The Director always has their chair. It’s a sign of their authority as well as their comfort. The AD never sits during the production day. Their position is standing next to the Director and running the set. At the Director’s elbow.
As fate and luck would have it, I got an education in the field from many different Directors who taught me in different ways. You could not buy the experience today at any cost.
By 1978, American movies were rocking the world and film schools like USC and NYU had already earned their impressive reputations. Their graduates went directly into the film and TV industry. I was just about to graduate from Oakland University in Detroit’s northern suburbs with a minor in film history (film history and aesthetics, no less. Woo-hoo). I had done student movies and 2 real docs and was willing to do anything on a film crew. I wanted in the business. What would be the way forward? Continue reading “At the Director’s Elbow…”
On the ice just before nightfall, still high and dry…
That’s Alicia Accardo, script supervisor and Art Seidel, our lovely UPM, with Director Vern Gillum, DP Robert Hudecek and me. Totally forgot who the guy on the left was.
When you shoot in Chicago winters, you do have to accept that you will be shooting outside and you will be cold. But being Chicago, even stranger things can happen when you are shooting on a frozen lake. And as we discovered on the Untouchables TV series, it usually did…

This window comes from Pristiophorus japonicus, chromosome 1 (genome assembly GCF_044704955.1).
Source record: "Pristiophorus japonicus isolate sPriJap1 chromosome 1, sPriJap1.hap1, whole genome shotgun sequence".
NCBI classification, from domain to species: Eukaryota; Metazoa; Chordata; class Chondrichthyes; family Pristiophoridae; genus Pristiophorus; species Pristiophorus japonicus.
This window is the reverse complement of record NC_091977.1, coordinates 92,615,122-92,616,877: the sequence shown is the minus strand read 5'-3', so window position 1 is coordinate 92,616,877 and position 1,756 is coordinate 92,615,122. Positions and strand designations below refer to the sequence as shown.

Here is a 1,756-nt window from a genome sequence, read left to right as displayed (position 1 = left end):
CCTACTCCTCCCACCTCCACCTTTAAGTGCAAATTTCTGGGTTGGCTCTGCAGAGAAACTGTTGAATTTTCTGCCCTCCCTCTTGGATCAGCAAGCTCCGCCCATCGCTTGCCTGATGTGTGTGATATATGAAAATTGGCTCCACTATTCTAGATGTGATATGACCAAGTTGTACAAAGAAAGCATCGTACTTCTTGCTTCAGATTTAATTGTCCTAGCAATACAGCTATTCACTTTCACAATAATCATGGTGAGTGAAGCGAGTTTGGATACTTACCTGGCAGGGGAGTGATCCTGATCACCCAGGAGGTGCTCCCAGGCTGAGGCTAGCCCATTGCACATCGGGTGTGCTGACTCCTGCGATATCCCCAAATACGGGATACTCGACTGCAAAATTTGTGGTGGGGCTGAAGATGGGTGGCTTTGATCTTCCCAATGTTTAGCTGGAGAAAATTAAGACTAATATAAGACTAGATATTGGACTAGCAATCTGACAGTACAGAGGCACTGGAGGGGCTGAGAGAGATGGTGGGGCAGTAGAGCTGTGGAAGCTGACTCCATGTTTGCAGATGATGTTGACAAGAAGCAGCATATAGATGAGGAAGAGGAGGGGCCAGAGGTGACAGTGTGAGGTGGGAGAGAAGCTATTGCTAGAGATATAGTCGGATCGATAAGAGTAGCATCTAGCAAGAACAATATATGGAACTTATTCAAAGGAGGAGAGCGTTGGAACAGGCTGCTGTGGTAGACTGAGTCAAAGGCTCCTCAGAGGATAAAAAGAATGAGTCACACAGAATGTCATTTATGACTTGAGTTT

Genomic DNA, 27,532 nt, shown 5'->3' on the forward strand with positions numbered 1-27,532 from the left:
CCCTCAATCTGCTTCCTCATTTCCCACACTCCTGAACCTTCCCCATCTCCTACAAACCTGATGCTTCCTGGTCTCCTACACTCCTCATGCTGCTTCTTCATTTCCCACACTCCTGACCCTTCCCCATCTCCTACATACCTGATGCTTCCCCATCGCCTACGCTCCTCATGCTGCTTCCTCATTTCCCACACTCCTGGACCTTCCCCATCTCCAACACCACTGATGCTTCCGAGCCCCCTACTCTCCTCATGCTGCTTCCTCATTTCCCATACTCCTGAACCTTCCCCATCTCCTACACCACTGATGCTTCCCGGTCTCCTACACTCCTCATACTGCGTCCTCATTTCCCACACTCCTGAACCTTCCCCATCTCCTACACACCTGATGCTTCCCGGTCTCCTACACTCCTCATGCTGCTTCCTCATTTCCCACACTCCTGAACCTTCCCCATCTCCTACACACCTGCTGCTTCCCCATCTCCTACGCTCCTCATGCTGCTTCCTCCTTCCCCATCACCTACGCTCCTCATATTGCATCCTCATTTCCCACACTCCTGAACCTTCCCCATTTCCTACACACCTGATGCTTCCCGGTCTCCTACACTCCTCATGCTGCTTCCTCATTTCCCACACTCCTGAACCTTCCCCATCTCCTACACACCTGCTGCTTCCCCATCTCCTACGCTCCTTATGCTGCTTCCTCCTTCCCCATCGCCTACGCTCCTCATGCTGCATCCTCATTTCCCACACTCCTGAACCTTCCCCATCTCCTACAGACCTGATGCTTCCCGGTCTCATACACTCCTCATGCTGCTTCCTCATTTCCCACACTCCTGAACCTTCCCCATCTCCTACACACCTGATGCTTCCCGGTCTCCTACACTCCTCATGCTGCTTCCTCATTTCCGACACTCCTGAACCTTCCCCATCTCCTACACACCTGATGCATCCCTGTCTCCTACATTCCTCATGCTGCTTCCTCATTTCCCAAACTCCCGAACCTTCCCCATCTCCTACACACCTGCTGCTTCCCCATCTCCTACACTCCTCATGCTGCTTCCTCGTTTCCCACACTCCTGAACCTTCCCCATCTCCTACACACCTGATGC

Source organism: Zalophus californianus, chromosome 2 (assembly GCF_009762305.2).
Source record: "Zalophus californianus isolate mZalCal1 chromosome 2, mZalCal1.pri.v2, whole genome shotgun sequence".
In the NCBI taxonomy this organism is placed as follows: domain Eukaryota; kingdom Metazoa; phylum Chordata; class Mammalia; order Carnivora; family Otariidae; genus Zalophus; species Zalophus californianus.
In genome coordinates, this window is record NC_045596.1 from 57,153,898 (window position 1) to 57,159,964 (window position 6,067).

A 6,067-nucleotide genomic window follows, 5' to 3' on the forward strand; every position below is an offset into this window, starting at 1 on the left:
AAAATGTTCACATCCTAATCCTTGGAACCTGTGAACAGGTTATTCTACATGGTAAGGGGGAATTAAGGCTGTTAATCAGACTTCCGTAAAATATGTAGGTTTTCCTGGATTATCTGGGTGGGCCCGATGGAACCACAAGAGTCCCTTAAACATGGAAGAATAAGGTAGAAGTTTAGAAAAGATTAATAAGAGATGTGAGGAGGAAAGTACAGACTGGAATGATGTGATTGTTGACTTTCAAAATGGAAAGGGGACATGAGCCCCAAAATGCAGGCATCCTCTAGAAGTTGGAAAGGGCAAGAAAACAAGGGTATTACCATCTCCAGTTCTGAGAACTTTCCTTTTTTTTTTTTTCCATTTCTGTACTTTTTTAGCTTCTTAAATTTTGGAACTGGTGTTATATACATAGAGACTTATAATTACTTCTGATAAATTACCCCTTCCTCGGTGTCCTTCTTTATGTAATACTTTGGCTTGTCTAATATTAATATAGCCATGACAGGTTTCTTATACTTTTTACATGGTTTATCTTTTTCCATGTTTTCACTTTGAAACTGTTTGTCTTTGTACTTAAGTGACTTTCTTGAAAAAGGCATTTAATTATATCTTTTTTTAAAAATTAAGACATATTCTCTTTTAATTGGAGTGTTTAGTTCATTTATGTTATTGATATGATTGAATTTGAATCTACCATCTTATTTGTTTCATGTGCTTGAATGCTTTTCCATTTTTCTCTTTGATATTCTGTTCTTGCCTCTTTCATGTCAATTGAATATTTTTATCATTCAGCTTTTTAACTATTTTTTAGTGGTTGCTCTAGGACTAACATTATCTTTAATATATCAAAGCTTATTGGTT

So, in the middle of winter we get a script for an episode that we might actually be able to accomplish (not always the case–see below). The story includes a meeting at the Canadian border on a frozen lake of the gangsters and bootleggers. They’ll pull up in cars, meet and get interrupted by the arrival of the Untouchables and shoot it out. Continue reading “Yes, We are on a Frozen Lake and No, We’re not Happy about it…”
Photo from Law & Order Criminal Intent. Vincent D’Onofrio as Det. Robert Goren and Katherine Erbe as Det. Alexandra Eames.
During my years in NY producing Law & Order Criminal Intent, I had many a hairy and stressful episode, but a few do stand out. You should always be wary of episode titles, like ‘On Fire’…
Criminal Intent was basically Sherlock Holmes of the NYPD. Our lead actor played a very strange, very smart and very entertaining detective who always (almost) got his man. The structure of the show moved to an extensive final, climactic scene; we always called it the ‘aria’ –a last scene that ran 7-10 pages with our hero and the suspects leading to the reveal of the killer. The brilliant Rene’ Balcer, L&OCI’s original Showrunner, always created a structure that used one main set, or world we would inhabit, and that would be the same place we would stage the aria.